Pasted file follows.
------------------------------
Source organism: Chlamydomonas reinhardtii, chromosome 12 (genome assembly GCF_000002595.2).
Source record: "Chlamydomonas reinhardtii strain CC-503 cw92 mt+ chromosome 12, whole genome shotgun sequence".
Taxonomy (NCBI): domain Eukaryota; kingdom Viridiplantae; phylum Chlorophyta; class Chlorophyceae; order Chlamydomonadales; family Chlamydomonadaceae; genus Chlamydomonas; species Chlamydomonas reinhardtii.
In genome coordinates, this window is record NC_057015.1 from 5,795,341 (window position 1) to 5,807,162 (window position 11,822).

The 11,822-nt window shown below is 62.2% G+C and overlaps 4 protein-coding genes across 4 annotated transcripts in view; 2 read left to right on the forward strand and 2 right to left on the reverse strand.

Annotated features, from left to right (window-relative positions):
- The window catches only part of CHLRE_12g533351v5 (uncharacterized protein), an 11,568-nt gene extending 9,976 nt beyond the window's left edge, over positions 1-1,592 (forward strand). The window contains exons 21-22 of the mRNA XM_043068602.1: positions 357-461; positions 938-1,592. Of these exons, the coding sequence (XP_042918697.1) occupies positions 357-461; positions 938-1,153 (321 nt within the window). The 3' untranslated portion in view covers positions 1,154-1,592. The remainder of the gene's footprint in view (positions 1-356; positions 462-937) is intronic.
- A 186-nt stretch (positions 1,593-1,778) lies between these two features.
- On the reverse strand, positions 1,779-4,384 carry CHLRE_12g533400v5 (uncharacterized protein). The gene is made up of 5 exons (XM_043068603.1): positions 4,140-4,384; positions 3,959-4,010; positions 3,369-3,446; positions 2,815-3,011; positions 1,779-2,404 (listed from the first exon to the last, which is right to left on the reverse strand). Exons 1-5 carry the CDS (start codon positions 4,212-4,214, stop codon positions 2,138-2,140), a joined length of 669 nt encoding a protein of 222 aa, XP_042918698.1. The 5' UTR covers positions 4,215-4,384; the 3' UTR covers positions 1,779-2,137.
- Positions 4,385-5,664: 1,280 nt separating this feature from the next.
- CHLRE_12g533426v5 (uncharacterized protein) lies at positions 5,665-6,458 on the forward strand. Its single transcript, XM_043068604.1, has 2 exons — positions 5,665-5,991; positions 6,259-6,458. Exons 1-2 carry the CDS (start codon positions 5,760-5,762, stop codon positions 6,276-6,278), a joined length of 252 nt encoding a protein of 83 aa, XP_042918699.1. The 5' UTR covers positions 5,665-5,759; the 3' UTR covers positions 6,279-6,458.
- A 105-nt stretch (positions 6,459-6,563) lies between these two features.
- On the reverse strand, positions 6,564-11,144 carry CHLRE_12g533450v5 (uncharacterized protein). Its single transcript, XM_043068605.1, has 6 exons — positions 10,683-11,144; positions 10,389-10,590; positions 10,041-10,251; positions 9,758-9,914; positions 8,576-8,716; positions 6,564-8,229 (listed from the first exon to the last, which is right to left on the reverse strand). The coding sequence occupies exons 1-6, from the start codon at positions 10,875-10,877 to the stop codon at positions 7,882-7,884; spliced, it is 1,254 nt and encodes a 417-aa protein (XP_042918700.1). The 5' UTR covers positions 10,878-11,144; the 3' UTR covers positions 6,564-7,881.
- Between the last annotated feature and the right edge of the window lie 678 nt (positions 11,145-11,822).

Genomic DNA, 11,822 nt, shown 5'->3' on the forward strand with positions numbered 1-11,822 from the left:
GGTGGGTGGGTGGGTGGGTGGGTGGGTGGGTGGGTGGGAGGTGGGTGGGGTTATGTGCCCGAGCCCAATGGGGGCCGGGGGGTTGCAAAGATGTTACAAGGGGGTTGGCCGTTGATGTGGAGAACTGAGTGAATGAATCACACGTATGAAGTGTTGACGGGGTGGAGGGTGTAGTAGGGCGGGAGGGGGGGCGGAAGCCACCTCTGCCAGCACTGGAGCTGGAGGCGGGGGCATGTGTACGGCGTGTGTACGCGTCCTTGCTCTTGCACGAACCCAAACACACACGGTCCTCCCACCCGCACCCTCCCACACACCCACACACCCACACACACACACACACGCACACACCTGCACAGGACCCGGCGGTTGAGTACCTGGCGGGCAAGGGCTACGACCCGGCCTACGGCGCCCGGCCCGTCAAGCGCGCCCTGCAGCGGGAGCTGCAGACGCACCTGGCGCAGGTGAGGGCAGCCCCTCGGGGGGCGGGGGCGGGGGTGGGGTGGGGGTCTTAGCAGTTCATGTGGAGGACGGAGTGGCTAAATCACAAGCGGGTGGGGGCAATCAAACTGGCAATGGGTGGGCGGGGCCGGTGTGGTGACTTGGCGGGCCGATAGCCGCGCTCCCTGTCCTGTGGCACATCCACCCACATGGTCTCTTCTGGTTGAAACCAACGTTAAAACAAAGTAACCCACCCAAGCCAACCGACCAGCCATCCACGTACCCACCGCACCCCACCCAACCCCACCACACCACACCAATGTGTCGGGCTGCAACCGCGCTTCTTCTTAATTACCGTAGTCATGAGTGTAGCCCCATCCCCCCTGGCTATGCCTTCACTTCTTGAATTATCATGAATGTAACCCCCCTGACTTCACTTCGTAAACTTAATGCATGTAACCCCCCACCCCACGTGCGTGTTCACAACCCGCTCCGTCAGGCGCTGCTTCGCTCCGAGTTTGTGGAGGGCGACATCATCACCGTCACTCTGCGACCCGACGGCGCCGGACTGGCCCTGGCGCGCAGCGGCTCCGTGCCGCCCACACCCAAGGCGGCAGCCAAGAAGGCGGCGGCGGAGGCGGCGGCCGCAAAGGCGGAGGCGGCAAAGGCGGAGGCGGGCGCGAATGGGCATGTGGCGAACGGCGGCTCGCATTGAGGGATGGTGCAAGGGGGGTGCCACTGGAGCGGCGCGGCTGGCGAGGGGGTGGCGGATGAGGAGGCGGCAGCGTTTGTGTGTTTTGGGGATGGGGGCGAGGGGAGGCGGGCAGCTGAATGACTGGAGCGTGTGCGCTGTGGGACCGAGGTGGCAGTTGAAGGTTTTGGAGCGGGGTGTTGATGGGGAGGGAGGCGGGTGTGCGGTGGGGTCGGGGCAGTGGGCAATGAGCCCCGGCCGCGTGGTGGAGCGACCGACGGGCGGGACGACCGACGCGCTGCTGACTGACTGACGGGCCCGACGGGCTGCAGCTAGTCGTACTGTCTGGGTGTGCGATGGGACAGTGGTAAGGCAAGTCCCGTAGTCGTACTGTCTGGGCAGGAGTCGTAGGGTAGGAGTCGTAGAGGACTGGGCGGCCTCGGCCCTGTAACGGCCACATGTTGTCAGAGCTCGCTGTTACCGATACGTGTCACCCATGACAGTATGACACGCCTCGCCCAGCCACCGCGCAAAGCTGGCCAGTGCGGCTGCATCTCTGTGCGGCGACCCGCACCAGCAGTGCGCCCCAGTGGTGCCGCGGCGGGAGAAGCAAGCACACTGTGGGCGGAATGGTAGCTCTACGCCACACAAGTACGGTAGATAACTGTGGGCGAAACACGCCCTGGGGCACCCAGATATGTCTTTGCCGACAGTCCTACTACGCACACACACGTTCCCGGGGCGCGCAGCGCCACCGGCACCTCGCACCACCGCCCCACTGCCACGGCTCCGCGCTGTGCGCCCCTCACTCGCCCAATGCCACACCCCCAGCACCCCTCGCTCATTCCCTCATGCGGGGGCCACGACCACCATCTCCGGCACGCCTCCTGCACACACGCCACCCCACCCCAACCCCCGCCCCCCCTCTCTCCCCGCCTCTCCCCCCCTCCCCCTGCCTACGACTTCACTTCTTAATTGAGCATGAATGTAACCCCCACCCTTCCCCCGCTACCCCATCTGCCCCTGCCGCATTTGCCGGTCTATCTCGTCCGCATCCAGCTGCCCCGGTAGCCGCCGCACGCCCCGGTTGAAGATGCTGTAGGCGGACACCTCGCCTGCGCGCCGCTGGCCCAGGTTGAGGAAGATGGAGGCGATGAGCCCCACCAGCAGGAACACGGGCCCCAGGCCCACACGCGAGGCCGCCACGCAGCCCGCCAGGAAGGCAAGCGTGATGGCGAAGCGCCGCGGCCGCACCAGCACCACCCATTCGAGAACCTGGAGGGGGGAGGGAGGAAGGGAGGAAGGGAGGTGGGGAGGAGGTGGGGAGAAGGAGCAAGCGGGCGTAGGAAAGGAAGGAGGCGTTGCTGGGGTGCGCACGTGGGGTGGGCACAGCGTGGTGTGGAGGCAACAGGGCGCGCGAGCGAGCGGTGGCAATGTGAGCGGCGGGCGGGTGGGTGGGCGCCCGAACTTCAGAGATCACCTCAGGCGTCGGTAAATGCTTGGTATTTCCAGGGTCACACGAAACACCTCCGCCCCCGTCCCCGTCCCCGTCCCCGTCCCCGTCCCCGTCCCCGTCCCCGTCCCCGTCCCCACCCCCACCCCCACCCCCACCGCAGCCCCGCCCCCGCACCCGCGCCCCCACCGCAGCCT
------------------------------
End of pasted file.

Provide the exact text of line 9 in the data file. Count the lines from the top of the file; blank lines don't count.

- On the reverse strand, positions 1,779-4,384 carry CHLRE_12g533400v5 (uncharacterized protein). The gene is made up of 5 exons (XM_043068603.1): positions 4,140-4,384; positions 3,959-4,010; positions 3,369-3,446; positions 2,815-3,011; positions 1,779-2,404 (listed from the first exon to the last, which is right to left on the reverse strand). Exons 1-5 carry the CDS (start codon positions 4,212-4,214, stop codon positions 2,138-2,140), a joined length of 669 nt encoding a protein of 222 aa, XP_042918698.1. The 5' UTR covers positions 4,215-4,384; the 3' UTR covers positions 1,779-2,137.